Aroundsquare AO2 Natty Everyman AL Sport Begleri
AO2EMALSPTNAT: Everyman AL Sport Begleri, Natural
The Everyman series is Aroundsquare's most refined begleri design to date. The design of the beads is simple and intentionally "average", hence the Everyman name. It borrows some of the best elements of both the Titans and the Hydras, and integrates them in a fresh shape. It's bigger than one and smaller than the other. It's nothing bizarre. It's just normal. It's average. It's the Everyman.
The Everyman bead design updates the shape of the conventional "Standard Issue" Greek begleri for modern technical begleri play. The sloping top of the beads helps prevent the string from jamming up during rolls, like the rounded tops of the Titans. Like the Hydras, it features straight angles which help with grip and bead control, as well as a compact size which makes the beads nimble during play. While the beads are relatively small, at 0.67" x 0.67" (17 mm x 17mm), they feel substantial in the hand due to the angles and carry good weight.
The Everyman AL Sport series is precision machined from 7075 aluminum. The AL Sport series is NOT Hardcore Compatible, meaning the small beads from the Hardcore Gut System will not fit inside. The beads themselves weigh 0.30 ounces (8.5 g) each, which is lighter than most contemporary begleri, but still highly playable. The lack weight to carry a lot of momentum and do not provide a lot of tactile feedback on the string, but they are quite perfect as a kicking back lazy afternoon set.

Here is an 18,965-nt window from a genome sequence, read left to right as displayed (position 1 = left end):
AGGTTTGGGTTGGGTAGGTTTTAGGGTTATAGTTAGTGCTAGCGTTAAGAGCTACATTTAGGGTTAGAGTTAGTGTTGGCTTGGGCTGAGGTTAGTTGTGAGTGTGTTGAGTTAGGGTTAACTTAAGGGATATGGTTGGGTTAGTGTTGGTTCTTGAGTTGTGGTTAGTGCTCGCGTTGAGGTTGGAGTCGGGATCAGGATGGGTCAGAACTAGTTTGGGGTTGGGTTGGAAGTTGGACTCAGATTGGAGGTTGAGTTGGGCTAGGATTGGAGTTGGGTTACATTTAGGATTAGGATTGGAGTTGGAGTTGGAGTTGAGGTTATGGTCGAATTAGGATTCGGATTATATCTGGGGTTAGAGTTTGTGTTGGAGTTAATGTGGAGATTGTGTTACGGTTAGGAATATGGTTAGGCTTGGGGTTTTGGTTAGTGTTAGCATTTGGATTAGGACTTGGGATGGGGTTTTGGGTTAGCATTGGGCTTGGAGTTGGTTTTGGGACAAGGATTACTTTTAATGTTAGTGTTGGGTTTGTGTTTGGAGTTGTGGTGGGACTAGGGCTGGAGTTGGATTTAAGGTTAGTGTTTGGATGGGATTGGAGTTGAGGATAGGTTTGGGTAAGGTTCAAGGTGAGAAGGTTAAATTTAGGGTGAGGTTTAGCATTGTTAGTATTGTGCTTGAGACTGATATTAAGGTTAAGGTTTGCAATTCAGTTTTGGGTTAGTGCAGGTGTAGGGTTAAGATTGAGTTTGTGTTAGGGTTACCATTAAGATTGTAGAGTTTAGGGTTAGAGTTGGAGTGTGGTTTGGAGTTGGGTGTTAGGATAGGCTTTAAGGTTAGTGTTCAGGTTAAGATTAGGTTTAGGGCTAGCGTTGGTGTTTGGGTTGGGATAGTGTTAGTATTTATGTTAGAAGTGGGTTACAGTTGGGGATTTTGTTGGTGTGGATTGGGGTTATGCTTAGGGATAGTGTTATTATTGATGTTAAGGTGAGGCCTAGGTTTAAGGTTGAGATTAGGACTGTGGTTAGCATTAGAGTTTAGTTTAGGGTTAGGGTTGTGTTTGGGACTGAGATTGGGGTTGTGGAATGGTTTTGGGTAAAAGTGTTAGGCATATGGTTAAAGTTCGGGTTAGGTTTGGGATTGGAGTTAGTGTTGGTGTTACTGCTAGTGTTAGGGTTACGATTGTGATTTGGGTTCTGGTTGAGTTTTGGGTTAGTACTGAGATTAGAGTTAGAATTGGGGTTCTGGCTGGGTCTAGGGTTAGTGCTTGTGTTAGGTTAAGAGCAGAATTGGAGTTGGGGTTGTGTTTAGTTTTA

- Relatively soft and light metal, will scratch and ding, especially with hard use and drops
- Anodized coatings increases surface hardness, and will not tarnish or patina with normal use, but will scratch and wear
- Pretty much odorless
- Not hardcore compatible
- Dimensions: 0.67" x 0.67" (17 mm x 17 mm)
- Material: Aluminum
- Finish: Natural
- Weight: 0.60 oz. (17 g)
- Made in Canada
Semi-Custom or Mid-Tech knives are knives produced by a process in which the designer has more direct--but not complete--involvement; parts of these knives may still have been made by others.